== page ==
Keeping the Spirit of the Nairobi Process Alive: Some messages for Researchers in Nigeria

It is amazing how much one can learn in just four days. From 23rd-26th April 2012, the British Academy and the African Studies Association of the United Kingdom (ASAUK) engaged a group of Early Career Researchers in (West) Africa in two truly scintillating and re-energizing training and development workshops on scholarly writing and publishing. It was a great privilege for me to be part of the cream of participants, which were drawn not only from various disciplines in the Social Sciences and Humanities but also from four countries Nigeria, Ghana, Sierra Leone and Cameroon. The workshops were reassuring to me that there is still hope for scholarship in my generation and the next, thanks to the resource persons who shared their knowledge and experience.
Among the resource persons were renowned scholars who had invested a good part of their lives engaging with Africa and African issues: scholars like Professor Ernest Artyeetey (Vice Chancellor of University of Ghana), Professor Graham Furniss (British Academy/SOAS), Professor Tunde Zack-Williams (Editor of the Review of African Political Economy{ROAPE}), Dr Gabrielle Lynch (Associate Editor of the International Human Rights Journal and Editor of the Review of African Political Economy), Professor Ralph Mills-Tettey (Ghana Academy of Arts and Science), Professor Francis Dodoo (Regional Institute for Population Studies, RIPS), Professor Kwadwo Koram, Professor Chris Gordon (University of Ghana), Dr Ama de-Graft Aikins (RIPS, University of Ghana), Dr Helena Asmoah-Hassan (Librarian of Kwame Nkrumah University of Science and Technology), Dr Africanus Diedong (Ghana Journal of Development Studies), Dr Lem Atanga (University of Dschang, Cameroon),  Dr Ernestina Coast (London School of Economics and Political Science, LSE) Mr Ravi Murugesan (International Network for the Availability of Scientific Publications, INAPS) and Jonathan Harle (of the Association of Commonwealth Universities, UK & author of the Nairobi Report), to mention just a few.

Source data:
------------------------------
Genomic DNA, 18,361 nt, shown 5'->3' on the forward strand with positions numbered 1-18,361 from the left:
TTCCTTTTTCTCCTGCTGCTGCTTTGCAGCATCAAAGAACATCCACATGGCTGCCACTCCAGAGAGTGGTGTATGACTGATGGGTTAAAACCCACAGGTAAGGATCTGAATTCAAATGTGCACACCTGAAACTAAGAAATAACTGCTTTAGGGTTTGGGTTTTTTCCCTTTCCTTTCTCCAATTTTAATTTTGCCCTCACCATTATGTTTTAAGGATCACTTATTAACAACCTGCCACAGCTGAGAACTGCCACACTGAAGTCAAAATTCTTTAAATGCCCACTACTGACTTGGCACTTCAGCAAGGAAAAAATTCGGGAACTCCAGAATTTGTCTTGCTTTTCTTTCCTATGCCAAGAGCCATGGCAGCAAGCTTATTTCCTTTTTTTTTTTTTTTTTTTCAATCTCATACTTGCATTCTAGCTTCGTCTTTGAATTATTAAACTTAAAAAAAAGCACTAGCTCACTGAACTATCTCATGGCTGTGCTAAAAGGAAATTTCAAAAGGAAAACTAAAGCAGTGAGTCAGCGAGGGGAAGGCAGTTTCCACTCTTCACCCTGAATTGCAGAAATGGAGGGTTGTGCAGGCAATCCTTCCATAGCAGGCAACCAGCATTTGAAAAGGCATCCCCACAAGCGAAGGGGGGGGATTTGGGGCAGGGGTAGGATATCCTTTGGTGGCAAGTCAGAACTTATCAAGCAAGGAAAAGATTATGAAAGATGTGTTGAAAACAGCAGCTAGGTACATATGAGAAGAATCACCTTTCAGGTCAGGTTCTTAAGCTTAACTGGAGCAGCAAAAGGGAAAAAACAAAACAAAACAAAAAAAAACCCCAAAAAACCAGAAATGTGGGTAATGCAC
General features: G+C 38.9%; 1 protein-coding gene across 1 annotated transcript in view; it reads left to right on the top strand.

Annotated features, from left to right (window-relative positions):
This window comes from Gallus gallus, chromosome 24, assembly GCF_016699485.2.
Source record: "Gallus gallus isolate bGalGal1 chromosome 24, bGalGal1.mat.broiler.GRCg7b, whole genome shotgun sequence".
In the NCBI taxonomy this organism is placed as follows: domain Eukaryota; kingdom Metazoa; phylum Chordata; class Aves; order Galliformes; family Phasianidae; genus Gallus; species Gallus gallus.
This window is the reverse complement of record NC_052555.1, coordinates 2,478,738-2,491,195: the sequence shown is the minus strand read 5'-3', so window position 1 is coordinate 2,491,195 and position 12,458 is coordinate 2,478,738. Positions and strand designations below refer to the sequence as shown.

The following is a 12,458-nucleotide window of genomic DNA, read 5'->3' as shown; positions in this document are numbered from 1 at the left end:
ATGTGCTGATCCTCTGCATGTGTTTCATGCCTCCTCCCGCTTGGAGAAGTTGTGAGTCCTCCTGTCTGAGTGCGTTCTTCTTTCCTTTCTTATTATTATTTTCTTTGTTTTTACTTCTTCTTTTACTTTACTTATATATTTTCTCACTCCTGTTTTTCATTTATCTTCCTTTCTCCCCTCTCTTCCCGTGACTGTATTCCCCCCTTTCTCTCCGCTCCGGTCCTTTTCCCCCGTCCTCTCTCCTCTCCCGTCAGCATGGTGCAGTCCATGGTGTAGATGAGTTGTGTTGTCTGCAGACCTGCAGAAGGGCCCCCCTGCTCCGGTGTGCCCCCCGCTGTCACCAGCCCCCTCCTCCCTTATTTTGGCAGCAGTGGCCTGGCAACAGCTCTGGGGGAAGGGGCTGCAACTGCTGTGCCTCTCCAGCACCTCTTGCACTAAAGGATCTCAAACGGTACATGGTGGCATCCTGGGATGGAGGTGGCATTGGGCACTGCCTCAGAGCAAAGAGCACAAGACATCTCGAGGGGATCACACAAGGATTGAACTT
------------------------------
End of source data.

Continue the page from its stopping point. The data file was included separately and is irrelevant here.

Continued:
The organization of the workshops was simply amazing. The participants were fully sponsored for their travel and stay. The organizers did a wonderful job of making our stay a comfortable one. The venues, British Council Accra and International House, University of Ghana, were ideal. The Training and Development Workshop for Early Career Researchers in West Africa was organized by the British Academy while the Writing Workshop was organized by the ASAUK.
The workshops were organized as part of the practical steps taken to advance collaboration between African and UK scholars in the areas of social sciences and humanities. Reflection and discussion on that was documented in The Nairobi Report, available on the internet ( The Report has, however, now become a process, or the Nairobi Process. The Nairobi process includes ‘initiatives and activities that shared a particular perspective with the Report…if not generated by it’. Among the initiatives and activities is the training and development of early career researchers in Africa.
The four day training and development workshop was one of serious academic and intellectual voyage aimed principally at developing our skills to be able to a) carve our own research niche, b) undertake good quality research, c) understand mentorship and seek its benefits, d) seek collaboration and stay connected with colleagues overseas, e) seek and obtain grants, f) communicate our research findings g) access online research resources, and h) publish our research in high quality international journals. These, in my opinion, are what every academic is (or should be) looking for.